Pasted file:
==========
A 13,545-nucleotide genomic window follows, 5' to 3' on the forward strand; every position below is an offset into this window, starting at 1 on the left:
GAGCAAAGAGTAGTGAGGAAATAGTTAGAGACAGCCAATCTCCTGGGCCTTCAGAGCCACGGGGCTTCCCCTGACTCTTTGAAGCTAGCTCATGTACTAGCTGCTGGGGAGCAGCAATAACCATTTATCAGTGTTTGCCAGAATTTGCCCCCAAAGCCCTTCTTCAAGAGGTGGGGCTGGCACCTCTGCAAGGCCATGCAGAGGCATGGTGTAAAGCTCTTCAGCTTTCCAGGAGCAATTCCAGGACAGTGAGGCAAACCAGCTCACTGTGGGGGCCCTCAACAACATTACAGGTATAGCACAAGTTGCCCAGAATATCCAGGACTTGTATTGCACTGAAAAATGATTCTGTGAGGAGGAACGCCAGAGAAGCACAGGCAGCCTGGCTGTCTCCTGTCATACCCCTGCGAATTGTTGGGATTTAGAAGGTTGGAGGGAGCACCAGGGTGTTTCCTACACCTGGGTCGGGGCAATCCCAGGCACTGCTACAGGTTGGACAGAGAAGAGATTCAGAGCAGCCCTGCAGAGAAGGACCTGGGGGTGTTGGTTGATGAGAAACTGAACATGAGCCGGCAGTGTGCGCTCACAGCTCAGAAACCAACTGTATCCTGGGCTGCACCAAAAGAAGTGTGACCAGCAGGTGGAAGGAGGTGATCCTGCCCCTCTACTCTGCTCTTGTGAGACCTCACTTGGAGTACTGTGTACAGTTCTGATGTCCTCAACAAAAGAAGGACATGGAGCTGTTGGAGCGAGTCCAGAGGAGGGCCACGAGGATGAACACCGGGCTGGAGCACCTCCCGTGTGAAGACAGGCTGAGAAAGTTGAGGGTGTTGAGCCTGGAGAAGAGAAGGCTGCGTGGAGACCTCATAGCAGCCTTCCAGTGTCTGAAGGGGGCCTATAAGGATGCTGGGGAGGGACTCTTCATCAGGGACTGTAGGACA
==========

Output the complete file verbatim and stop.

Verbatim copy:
A 13,545-nucleotide genomic window follows, 5' to 3' on the forward strand; every position below is an offset into this window, starting at 1 on the left:
GAGCAAAGAGTAGTGAGGAAATAGTTAGAGACAGCCAATCTCCTGGGCCTTCAGAGCCACGGGGCTTCCCCTGACTCTTTGAAGCTAGCTCATGTACTAGCTGCTGGGGAGCAGCAATAACCATTTATCAGTGTTTGCCAGAATTTGCCCCCAAAGCCCTTCTTCAAGAGGTGGGGCTGGCACCTCTGCAAGGCCATGCAGAGGCATGGTGTAAAGCTCTTCAGCTTTCCAGGAGCAATTCCAGGACAGTGAGGCAAACCAGCTCACTGTGGGGGCCCTCAACAACATTACAGGTATAGCACAAGTTGCCCAGAATATCCAGGACTTGTATTGCACTGAAAAATGATTCTGTGAGGAGGAACGCCAGAGAAGCACAGGCAGCCTGGCTGTCTCCTGTCATACCCCTGCGAATTGTTGGGATTTAGAAGGTTGGAGGGAGCACCAGGGTGTTTCCTACACCTGGGTCGGGGCAATCCCAGGCACTGCTACAGGTTGGACAGAGAAGAGATTCAGAGCAGCCCTGCAGAGAAGGACCTGGGGGTGTTGGTTGATGAGAAACTGAACATGAGCCGGCAGTGTGCGCTCACAGCTCAGAAACCAACTGTATCCTGGGCTGCACCAAAAGAAGTGTGACCAGCAGGTGGAAGGAGGTGATCCTGCCCCTCTACTCTGCTCTTGTGAGACCTCACTTGGAGTACTGTGTACAGTTCTGATGTCCTCAACAAAAGAAGGACATGGAGCTGTTGGAGCGAGTCCAGAGGAGGGCCACGAGGATGAACACCGGGCTGGAGCACCTCCCGTGTGAAGACAGGCTGAGAAAGTTGAGGGTGTTGAGCCTGGAGAAGAGAAGGCTGCGTGGAGACCTCATAGCAGCCTTCCAGTGTCTGAAGGGGGCCTATAAGGATGCTGGGGAGGGACTCTTCATCAGGGACTGTAGGACA